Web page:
Overview: A young princess, Snow White, is driven from her home by fear of her jealous stepmother, who envies her youth and beauty. Walt Disney Productions; 83 minutes.
The Fair: This is one of those Disney movies in which the story is secondary to the beauty of the hand-drawn backgrounds and the nuanced animation. Little ones won’t know it, but they’re watching a work of art. That doesn’t mean the plot is uninteresting, however. It is simple and linear, with plenty of touches meant just for children. The dwarfs are silly and fun, and provide a bit of a lesson in moods (with names like Happy, Bashful, Grumpy, etc., and corresponding personalities). Children identify with these little men as Snow White inspects their hands to see if they are adequately washed for dinner. At the same time, children will identify with Snow White, who, in her isolation, talks with the abundance of adorable forest creatures and whose imagination turns a benign forest into a terrifying place full of grabbing branches and unknown monsters.
Whistle While You Watch: The music, as well as the art style, is reflective of popular music of the era – heavy on romance, strings, and vibrato. Some modern viewers might find Snow White’s trilling distracting, but these songs are lovely and enduring. The loveliest – the intro, in which Snow White sings into a well (which echoes back) that she’s waiting for the one she loves to find her – is also probably one of the least well known. More familiar are “Hi Ho” and “Whistle While You Work,” which, in addition to being catchy, reinforce a positive attitude and work ethic.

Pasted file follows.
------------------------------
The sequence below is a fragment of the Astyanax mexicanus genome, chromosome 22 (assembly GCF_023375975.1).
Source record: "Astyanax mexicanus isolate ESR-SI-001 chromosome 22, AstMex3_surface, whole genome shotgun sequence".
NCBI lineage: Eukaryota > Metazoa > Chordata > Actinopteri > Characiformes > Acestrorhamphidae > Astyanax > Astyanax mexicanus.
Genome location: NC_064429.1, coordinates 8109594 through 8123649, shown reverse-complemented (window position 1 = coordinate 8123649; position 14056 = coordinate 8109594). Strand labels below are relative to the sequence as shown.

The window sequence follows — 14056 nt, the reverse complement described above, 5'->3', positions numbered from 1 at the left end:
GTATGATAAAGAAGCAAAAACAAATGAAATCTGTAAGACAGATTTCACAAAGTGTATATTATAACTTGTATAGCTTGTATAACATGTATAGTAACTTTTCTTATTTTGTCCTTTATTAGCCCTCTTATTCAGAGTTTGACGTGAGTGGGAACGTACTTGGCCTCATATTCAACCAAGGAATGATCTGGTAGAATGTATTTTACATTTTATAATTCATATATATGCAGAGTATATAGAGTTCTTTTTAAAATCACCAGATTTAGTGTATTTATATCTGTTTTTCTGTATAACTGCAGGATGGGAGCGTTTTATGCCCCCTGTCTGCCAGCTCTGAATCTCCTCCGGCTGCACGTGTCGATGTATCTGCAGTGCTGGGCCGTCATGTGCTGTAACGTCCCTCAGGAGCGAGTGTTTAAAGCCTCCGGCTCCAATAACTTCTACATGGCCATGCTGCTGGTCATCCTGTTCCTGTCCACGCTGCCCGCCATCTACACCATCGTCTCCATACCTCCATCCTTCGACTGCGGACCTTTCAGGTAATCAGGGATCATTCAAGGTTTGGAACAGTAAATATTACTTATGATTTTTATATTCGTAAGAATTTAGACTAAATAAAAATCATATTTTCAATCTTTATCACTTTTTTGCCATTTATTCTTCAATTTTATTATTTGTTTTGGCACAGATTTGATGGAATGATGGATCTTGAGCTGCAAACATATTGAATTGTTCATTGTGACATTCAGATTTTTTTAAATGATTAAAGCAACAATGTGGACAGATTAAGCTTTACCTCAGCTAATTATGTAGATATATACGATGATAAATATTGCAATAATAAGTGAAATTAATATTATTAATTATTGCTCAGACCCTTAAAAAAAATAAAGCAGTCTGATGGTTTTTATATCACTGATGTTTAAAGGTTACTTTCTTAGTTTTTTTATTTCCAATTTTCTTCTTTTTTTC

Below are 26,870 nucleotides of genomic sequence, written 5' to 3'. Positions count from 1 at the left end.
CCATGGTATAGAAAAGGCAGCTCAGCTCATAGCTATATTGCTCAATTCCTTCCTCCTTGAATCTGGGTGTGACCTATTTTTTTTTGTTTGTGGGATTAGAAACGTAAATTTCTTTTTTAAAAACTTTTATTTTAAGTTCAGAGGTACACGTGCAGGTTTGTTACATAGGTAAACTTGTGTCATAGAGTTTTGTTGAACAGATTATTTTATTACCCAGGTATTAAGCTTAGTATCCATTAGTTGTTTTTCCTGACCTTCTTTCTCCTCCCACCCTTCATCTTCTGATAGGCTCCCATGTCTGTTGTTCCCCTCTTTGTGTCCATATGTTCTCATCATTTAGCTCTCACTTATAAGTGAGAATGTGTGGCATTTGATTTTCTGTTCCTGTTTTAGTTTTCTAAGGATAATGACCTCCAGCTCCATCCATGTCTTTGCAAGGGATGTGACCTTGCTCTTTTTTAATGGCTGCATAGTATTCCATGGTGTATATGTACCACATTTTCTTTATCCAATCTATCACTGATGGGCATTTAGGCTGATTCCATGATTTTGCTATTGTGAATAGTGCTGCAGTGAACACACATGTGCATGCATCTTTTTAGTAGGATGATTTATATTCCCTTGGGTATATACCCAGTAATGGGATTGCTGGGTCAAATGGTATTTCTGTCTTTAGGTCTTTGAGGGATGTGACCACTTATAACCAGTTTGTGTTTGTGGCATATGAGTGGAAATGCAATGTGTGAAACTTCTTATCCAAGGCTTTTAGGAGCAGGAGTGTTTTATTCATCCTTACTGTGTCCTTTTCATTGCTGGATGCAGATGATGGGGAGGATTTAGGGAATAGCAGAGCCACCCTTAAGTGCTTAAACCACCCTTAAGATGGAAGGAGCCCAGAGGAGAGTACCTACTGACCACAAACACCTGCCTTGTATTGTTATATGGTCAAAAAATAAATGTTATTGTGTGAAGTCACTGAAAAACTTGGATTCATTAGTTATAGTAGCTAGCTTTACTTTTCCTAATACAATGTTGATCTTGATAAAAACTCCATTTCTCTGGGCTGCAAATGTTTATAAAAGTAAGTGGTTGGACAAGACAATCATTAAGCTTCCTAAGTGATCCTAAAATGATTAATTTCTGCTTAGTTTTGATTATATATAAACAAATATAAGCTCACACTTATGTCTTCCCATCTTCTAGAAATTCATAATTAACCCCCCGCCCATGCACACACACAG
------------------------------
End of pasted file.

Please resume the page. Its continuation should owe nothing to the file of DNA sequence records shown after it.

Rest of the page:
The Foul: As this film is reflective of its time, there are some aspects to which an enlightened parent might object. Snow White’s dream is to be found by Prince Charming, and when she seeks shelter with the dwarfs she endears herself to them by “keeping house,” as women do. This passive waiting for an idealized man and Snow White’s impulse to cook and clean and mother only reinforce traditional gender roles, which place women subservient to men. The emphasis on physical beauty, and the portrayal of women as competitors, could also be problematic for impressionable young children. Then, of course, there’s the darkness… This movie is quite scary, and doesn’t shy away from death or evil. Some parents might feel that this exposure to reality is good for children, but those who want to protect their children from awareness of murder, cruelty, death, and carrion birds would do best to steer clear of this one.
Overall: A very enjoyable, classic Disney animation, with pleasant music, a simple and engaging story, and some lessons – good and questionable – for children.